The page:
Part four of the series on Leonard’s golden rules, featuring mortal sins, unwanted exposure and a point of comparison between Harry Potter and Ulysses.
4. Never use an adverb to modify ‘said’
Elmore says: Never use an adverb to modify the verb ‘said’ . . . he admonished gravely. To use an adverb this way (or almost any way) is a mortal sin. The writer is now exposing himself in earnest, using a word that distracts and can interrupt the rhythm of the exchange. I have a character in one of my books tell how she used to write historical romances ‘full of rape and adverbs’.
Anyone who has followed Elmore this far (and plenty of writers have —a quick search reveals hundreds of Leonard fans willing to treat his opinion as law) will have learnt to abandon all verbs other than ‘said’ when writing dialogue. Unfortunately, dialogue can still go horrifically wrong: just when you thought it was safe to go back in the water, you discover a great trite adverb waiting to swallow up your chances of success. Using adverbs, says Elmore, is a ‘mortal sin’, perhaps not exactly comparable to rape, but certainly worthy of a place in the same sentence. As usual, I’ve made it my mission to track down a few mortal sinners, writers willing to ‘expose themselves in earnest’ (a welcome thought in some cases, if disquieting in others) and kill off their novel’s credibility with a single deadly verb-adverb combo.
Reasons to ignore him:
William Makepeace Thackeray, Vanity Fair
‘Lady Jane can play, sir, at the game to which you state you are so partial,’ Pitt said haughtily. ‘But she wawn’t stop for all that.’
Vanity Fair is one of those gigantic Victorian classics which you could happily use as a surrogate dumbbell or a weapon against potential burglars. It’s bound to contain an adverb to modify ‘said’ at some point, and, a few hundred pages in, Sir Pitt ‘haughtily’ qualifies Lady Jane’s assertion that she can play backgammon — Pitt’s syntax suggests haughtiness even without the adverb, but Thackeray makes sure we get the point. Anyone unwilling to read as far as Chapter 39 can find another example in Becky Sharp’s first line:
‘You’ll go in and say good-by to Miss Pinkerton, Becky!’ said Miss Jemima to a young lady of whom nobody took any notice, and who was coming downstairs with her own bandbox.
‘I suppose I must,’ said Miss Sharp calmly…
Charles Dickens, Bleak House
‘She raised me, sat in her chair, and standing me before her, said slowly in a cold, low voice — I see her knitted brow and pointed finger — ‘Your mother, Esther, is your disgrace, and you were hers.’
Anything Vanity Fair can do, Bleak House can do better. Dickens is pretty much the anti-Leonard, and this tortuous sentence, replete with dashes and commas, would have many editors reaching for the red pen (or the ‘track changes’ button). Like great jokes, great sentences rely on timing: here, the impact of Miss Barbary’s sharp sentence is increased by the meandering build-up. Rewritten according to Leonard’s rules, this would read something like: ‘She stood me in front of her. ‘Your mother is your disgrace and you were hers,’ she said.’ It gets to the point quicker, but is it in any way superior to the original?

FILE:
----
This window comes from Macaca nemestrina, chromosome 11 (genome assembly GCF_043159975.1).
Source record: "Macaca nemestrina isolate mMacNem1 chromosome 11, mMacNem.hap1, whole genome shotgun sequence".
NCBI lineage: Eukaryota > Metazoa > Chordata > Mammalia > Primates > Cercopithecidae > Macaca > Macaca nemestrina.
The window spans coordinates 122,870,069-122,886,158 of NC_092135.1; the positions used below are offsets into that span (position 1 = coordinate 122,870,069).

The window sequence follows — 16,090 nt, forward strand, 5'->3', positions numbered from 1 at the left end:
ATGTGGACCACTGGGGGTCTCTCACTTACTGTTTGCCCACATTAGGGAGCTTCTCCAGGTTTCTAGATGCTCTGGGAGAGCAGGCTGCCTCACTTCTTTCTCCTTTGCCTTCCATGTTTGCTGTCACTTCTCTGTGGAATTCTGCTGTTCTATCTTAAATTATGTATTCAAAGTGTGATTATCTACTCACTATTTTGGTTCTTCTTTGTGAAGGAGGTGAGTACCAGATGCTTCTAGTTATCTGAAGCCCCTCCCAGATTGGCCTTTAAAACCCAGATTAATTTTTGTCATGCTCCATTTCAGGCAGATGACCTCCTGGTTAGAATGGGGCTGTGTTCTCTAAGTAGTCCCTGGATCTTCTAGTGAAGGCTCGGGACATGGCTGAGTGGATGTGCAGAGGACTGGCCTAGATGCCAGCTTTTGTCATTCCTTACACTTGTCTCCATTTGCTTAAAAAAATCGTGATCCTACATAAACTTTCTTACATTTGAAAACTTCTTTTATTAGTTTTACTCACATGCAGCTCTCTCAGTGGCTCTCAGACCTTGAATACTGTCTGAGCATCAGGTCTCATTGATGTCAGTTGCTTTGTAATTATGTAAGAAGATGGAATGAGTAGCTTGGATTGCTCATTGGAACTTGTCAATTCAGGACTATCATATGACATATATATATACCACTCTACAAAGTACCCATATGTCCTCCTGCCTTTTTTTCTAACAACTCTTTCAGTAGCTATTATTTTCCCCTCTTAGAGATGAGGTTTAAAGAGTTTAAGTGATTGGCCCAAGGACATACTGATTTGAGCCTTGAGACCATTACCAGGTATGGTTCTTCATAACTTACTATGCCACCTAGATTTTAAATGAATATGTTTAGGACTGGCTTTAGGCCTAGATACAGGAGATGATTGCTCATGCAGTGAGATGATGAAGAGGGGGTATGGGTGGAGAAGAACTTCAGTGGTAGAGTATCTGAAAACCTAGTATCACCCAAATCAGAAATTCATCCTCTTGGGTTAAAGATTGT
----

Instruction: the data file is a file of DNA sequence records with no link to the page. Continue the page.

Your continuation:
T. H. White, The Once and Future King
Lancelot stuck his blade in the ground and went over to examine the wound.
‘I am not going to hurt you,’ he said. ‘It’s alright. Let me see.’
‘You have cut open my liver,’ said the man accusingly.
Here, in the third part of The Once and Future King, the extra word completes the punchline. It’s hard to argue that the tone of indignation added by ‘accusingly’ doesn’t add something to the scene; like Dickens, T. H. White proves that timing is critical.
J.K. Rowling, Harry Potter and the Philosopher’s Stone [but feel free to look at any of the other six]
‘You can’t blame them,’ said Dumbledore gently. ‘We’ve had precious little to celebrate for eleven years.’
‘I know that,’ said Professor McGonagall irritably.
The Harry Potter series is a masterclass on how not to write dialogue. In the first chapter alone, characters sniff, chortle, snap, mumble, falter, gasp, repeat, hiss, sob, whisper, murmur and generally stick two fingers up at the likes of Elmore Leonard. On the page from which this particular example is taken, McGonagall also sniffs angrily and speaks impatiently, and the adverbs keep going right the way through to the end of the seventh book. On the very last page of The Deathly Hallows, we have Hermione ‘saying quietly’, a few paragraphs below Ron ‘saying loudly’ and Harry ‘saying wearily’. Perhaps it’s possible to get away with more in a children’s book, but it’s worth remembering that millions of adults take Rowling’s books very seriously indeed — there’s no better example of a writer falling short of the rules and still succeeding, against all odds.
James Joyce, Ulysses
Buck Mulligan peeped an instant under the mirror and then covered the bowl smartly.
—Back to barracks, he said sternly.
Joyce’s Ulysses and the Harry Potter series have little in common. One extends to over a thousand pages, baffles the most learned of university professors and is frequently painful to read; the other is Joyce’s Ulysses. Like Rowling, Joyce is exceptionally fond of using adverbs to modify verbs, and the opening chapter of his greatest novel (anyone who favours Finnegans Wake has almost certainly never read it) features Stephen ‘saying gaily’, Buck ‘crying thickly’ and Stephen ‘saying gloomily’, amongst numerous other examples. The excess of adverbs is partly parodic, but also an indication that Joyce cares very little for rules. When you write as well as he did, you can use modifying adverbs whenever and wherever you choose.